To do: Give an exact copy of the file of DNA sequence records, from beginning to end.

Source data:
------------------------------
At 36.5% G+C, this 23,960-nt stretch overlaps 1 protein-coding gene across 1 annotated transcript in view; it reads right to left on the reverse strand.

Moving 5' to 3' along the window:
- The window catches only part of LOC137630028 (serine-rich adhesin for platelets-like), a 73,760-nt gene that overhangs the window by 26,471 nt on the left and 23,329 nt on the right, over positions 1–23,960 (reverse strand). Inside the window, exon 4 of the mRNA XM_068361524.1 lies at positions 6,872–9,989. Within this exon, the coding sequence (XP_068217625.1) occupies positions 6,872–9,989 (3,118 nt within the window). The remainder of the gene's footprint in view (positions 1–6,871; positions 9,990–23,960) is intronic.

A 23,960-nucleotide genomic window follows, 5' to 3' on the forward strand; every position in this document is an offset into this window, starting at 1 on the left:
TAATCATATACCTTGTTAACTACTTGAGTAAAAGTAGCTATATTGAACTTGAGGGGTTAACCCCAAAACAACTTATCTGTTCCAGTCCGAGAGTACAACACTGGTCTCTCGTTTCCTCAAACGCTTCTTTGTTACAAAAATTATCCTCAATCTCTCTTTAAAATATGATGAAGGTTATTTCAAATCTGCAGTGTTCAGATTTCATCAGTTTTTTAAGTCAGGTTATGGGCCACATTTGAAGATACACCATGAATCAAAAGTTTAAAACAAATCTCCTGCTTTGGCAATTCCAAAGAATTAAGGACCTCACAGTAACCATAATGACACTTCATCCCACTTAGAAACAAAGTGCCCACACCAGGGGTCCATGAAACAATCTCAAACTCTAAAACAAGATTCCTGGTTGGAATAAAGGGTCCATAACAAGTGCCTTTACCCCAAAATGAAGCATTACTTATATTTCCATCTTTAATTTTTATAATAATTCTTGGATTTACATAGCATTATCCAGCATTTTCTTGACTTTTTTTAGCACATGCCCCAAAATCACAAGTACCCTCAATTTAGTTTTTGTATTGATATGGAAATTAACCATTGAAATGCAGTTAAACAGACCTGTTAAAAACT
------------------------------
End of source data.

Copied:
At 36.5% G+C, this 23,960-nt stretch overlaps 1 protein-coding gene across 1 annotated transcript in view; it reads right to left on the reverse strand.

Moving 5' to 3' along the window:
- The window catches only part of LOC137630028 (serine-rich adhesin for platelets-like), a 73,760-nt gene that overhangs the window by 26,471 nt on the left and 23,329 nt on the right, over positions 1–23,960 (reverse strand). Inside the window, exon 4 of the mRNA XM_068361524.1 lies at positions 6,872–9,989. Within this exon, the coding sequence (XP_068217625.1) occupies positions 6,872–9,989 (3,118 nt within the window). The remainder of the gene's footprint in view (positions 1–6,871; positions 9,990–23,960) is intronic.

A 23,960-nucleotide genomic window follows, 5' to 3' on the forward strand; every position in this document is an offset into this window, starting at 1 on the left:
TAATCATATACCTTGTTAACTACTTGAGTAAAAGTAGCTATATTGAACTTGAGGGGTTAACCCCAAAACAACTTATCTGTTCCAGTCCGAGAGTACAACACTGGTCTCTCGTTTCCTCAAACGCTTCTTTGTTACAAAAATTATCCTCAATCTCTCTTTAAAATATGATGAAGGTTATTTCAAATCTGCAGTGTTCAGATTTCATCAGTTTTTTAAGTCAGGTTATGGGCCACATTTGAAGATACACCATGAATCAAAAGTTTAAAACAAATCTCCTGCTTTGGCAATTCCAAAGAATTAAGGACCTCACAGTAACCATAATGACACTTCATCCCACTTAGAAACAAAGTGCCCACACCAGGGGTCCATGAAACAATCTCAAACTCTAAAACAAGATTCCTGGTTGGAATAAAGGGTCCATAACAAGTGCCTTTACCCCAAAATGAAGCATTACTTATATTTCCATCTTTAATTTTTATAATAATTCTTGGATTTACATAGCATTATCCAGCATTTTCTTGACTTTTTTTAGCACATGCCCCAAAATCACAAGTACCCTCAATTTAGTTTTTGTATTGATATGGAAATTAACCATTGAAATGCAGTTAAACAGACCTGTTAAAAACT